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Klarinet Archive - Posting 000771.txt from 1995/03

From: Lee Callet <LCallet@-----.COM>
Subj: Re: Soprano Saxophone
Date: Thu, 30 Mar 1995 14:13:56 -0500

A good Soprano, like the new Selmer, and Yamaha pro series, have eliminated
most of the pitch problems found in the earlier models. Some Yanigasawas are
good. The older sopranos, especially old Beuschers and Conns, including the
curved ones, were sometimes badly out of tune. They are all still a little
quirky. I don't think a soft reed and "lipping" for pitch will ever get you
to play in tune. Mouthpiece is very important. Soprano is probably easier
to play than clarinet, although the mouthpiece is small. The octave key
plays a true octave, unlike the clarinet, which plays a 12th. The fingering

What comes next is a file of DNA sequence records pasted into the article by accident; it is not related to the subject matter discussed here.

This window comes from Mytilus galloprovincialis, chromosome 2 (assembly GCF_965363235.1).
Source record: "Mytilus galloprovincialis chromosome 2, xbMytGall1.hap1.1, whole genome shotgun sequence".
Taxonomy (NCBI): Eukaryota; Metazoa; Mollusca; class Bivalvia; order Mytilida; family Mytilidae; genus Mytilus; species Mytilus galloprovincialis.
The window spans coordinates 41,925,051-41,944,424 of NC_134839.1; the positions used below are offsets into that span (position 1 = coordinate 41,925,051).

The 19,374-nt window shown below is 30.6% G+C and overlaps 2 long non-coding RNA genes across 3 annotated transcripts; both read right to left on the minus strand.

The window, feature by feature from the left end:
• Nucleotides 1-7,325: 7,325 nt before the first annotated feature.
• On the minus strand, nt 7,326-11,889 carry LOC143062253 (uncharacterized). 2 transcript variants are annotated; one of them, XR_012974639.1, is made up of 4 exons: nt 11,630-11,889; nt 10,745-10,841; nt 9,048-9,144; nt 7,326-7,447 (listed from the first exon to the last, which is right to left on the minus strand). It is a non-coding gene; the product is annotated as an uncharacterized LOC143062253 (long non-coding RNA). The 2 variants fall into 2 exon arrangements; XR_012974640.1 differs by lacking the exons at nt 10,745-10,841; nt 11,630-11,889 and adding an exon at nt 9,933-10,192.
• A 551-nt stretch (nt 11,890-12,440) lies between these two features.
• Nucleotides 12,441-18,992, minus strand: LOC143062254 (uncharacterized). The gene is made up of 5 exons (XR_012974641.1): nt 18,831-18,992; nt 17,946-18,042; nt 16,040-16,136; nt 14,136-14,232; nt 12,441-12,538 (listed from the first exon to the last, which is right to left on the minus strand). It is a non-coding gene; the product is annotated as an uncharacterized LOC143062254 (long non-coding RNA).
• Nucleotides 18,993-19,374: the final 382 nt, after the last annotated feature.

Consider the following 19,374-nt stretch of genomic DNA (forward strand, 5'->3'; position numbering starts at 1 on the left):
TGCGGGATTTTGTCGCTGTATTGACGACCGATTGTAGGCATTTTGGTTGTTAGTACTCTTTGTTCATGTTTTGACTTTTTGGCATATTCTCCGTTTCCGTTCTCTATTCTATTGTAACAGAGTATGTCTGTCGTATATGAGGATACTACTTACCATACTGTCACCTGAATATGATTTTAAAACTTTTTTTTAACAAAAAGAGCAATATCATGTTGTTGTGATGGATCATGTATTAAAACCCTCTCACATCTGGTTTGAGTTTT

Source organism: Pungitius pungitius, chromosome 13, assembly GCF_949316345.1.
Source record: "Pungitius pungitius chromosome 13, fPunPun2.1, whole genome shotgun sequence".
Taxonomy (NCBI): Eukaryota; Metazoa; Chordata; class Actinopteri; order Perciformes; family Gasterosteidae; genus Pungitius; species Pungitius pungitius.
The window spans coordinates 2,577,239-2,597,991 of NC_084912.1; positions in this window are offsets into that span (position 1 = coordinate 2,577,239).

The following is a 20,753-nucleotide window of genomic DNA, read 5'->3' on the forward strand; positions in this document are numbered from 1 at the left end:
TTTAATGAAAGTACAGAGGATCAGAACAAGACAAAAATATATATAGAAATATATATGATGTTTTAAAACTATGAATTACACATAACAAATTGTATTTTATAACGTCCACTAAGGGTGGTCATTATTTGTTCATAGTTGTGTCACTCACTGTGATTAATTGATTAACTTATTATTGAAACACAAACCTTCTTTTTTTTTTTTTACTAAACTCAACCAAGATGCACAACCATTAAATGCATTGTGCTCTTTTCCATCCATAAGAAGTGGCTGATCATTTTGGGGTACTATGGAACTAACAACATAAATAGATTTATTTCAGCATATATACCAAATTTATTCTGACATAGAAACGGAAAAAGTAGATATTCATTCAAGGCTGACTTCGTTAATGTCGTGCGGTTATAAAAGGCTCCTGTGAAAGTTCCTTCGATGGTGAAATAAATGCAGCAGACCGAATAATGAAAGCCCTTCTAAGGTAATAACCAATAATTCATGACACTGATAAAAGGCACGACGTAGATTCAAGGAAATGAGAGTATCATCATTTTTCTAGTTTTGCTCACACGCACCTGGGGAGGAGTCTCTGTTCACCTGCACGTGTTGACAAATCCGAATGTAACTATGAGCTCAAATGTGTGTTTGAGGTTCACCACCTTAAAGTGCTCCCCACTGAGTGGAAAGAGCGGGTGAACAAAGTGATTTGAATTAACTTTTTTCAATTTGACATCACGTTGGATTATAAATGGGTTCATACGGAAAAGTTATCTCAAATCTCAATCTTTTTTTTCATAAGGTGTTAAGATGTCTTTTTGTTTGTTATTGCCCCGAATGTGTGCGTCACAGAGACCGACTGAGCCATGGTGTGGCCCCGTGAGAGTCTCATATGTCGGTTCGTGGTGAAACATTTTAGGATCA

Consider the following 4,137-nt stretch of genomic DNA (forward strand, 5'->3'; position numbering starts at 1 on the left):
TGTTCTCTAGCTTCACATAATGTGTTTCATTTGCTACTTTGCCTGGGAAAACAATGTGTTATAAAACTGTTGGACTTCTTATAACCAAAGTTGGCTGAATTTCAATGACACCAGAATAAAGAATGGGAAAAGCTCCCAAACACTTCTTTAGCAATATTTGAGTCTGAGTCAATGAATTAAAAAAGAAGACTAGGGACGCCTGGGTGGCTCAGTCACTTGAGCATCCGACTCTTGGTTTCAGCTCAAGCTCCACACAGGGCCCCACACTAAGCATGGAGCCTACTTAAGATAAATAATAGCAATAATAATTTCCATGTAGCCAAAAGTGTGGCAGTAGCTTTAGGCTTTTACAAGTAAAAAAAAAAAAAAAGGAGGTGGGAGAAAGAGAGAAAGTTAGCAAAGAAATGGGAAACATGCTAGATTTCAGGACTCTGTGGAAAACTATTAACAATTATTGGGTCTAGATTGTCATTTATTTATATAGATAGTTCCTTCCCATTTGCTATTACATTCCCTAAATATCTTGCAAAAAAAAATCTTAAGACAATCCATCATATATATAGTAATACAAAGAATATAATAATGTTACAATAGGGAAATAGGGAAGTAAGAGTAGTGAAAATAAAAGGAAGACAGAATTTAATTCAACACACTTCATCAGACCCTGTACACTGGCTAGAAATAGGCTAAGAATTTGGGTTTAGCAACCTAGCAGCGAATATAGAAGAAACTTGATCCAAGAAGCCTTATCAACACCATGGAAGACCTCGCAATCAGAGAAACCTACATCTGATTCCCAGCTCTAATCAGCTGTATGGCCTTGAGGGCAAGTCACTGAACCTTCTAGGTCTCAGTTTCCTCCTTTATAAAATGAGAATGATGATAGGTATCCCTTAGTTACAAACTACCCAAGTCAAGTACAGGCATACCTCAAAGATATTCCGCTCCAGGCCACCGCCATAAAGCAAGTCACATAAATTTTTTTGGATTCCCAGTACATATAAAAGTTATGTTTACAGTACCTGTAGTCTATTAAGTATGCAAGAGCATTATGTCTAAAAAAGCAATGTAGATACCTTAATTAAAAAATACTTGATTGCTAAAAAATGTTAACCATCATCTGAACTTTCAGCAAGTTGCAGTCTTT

is pretty similar to the clarinet, but there are no open holes, so slipping
and misplaced fingers are not much of a problem. Like any musical
instrument, tone quality is the MAIN thing, and while a good mouthpiece and
instrument help immensely, the bottom line is your ear. I would think it
much easier to go to soprano as a double of clarinet, than to learn clarinet
after playing soprano. Lee Callet

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